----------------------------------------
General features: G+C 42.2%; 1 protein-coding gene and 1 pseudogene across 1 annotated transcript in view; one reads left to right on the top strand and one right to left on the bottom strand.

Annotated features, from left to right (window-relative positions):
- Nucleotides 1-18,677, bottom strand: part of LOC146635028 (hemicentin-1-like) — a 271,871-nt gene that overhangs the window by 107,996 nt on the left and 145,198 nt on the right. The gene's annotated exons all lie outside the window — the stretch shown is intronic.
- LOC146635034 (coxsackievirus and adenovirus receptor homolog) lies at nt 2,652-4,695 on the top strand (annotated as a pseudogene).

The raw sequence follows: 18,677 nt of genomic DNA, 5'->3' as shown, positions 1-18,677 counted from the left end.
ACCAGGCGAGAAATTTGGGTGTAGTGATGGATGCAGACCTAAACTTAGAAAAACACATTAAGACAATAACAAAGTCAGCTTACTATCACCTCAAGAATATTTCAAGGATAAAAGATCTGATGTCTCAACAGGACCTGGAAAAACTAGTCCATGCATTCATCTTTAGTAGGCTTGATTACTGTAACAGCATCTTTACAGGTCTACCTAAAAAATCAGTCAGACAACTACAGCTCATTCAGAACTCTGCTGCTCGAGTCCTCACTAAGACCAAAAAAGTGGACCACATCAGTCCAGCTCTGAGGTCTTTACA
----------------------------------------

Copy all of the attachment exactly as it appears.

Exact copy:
General features: G+C 42.2%; 1 protein-coding gene and 1 pseudogene across 1 annotated transcript in view; one reads left to right on the top strand and one right to left on the bottom strand.

Annotated features, from left to right (window-relative positions):
- Nucleotides 1-18,677, bottom strand: part of LOC146635028 (hemicentin-1-like) — a 271,871-nt gene that overhangs the window by 107,996 nt on the left and 145,198 nt on the right. The gene's annotated exons all lie outside the window — the stretch shown is intronic.
- LOC146635034 (coxsackievirus and adenovirus receptor homolog) lies at nt 2,652-4,695 on the top strand (annotated as a pseudogene).

The raw sequence follows: 18,677 nt of genomic DNA, 5'->3' as shown, positions 1-18,677 counted from the left end.
ACCAGGCGAGAAATTTGGGTGTAGTGATGGATGCAGACCTAAACTTAGAAAAACACATTAAGACAATAACAAAGTCAGCTTACTATCACCTCAAGAATATTTCAAGGATAAAAGATCTGATGTCTCAACAGGACCTGGAAAAACTAGTCCATGCATTCATCTTTAGTAGGCTTGATTACTGTAACAGCATCTTTACAGGTCTACCTAAAAAATCAGTCAGACAACTACAGCTCATTCAGAACTCTGCTGCTCGAGTCCTCACTAAGACCAAAAAAGTGGACCACATCAGTCCAGCTCTGAGGTCTTTACA